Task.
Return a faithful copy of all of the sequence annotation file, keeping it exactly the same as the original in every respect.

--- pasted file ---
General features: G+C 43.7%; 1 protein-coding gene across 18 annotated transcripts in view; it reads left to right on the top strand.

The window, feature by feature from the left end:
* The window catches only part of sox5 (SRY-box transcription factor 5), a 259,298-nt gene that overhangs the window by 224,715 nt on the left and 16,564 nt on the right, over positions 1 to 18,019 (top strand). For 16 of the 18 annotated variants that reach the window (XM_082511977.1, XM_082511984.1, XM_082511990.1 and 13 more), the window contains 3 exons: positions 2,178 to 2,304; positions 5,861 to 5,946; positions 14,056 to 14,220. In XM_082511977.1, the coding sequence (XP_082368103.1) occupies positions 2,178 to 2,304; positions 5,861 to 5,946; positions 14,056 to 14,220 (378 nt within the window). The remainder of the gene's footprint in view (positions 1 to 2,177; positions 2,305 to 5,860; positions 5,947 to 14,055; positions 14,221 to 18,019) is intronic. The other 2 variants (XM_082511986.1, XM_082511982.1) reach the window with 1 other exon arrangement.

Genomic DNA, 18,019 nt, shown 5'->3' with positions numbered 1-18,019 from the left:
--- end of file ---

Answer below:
General features: G+C 43.7%; 1 protein-coding gene across 18 annotated transcripts in view; it reads left to right on the top strand.

The window, feature by feature from the left end:
* The window catches only part of sox5 (SRY-box transcription factor 5), a 259,298-nt gene that overhangs the window by 224,715 nt on the left and 16,564 nt on the right, over positions 1 to 18,019 (top strand). For 16 of the 18 annotated variants that reach the window (XM_082511977.1, XM_082511984.1, XM_082511990.1 and 13 more), the window contains 3 exons: positions 2,178 to 2,304; positions 5,861 to 5,946; positions 14,056 to 14,220. In XM_082511977.1, the coding sequence (XP_082368103.1) occupies positions 2,178 to 2,304; positions 5,861 to 5,946; positions 14,056 to 14,220 (378 nt within the window). The remainder of the gene's footprint in view (positions 1 to 2,177; positions 2,305 to 5,860; positions 5,947 to 14,055; positions 14,221 to 18,019) is intronic. The other 2 variants (XM_082511986.1, XM_082511982.1) reach the window with 1 other exon arrangement.

Genomic DNA, 18,019 nt, shown 5'->3' with positions numbered 1-18,019 from the left: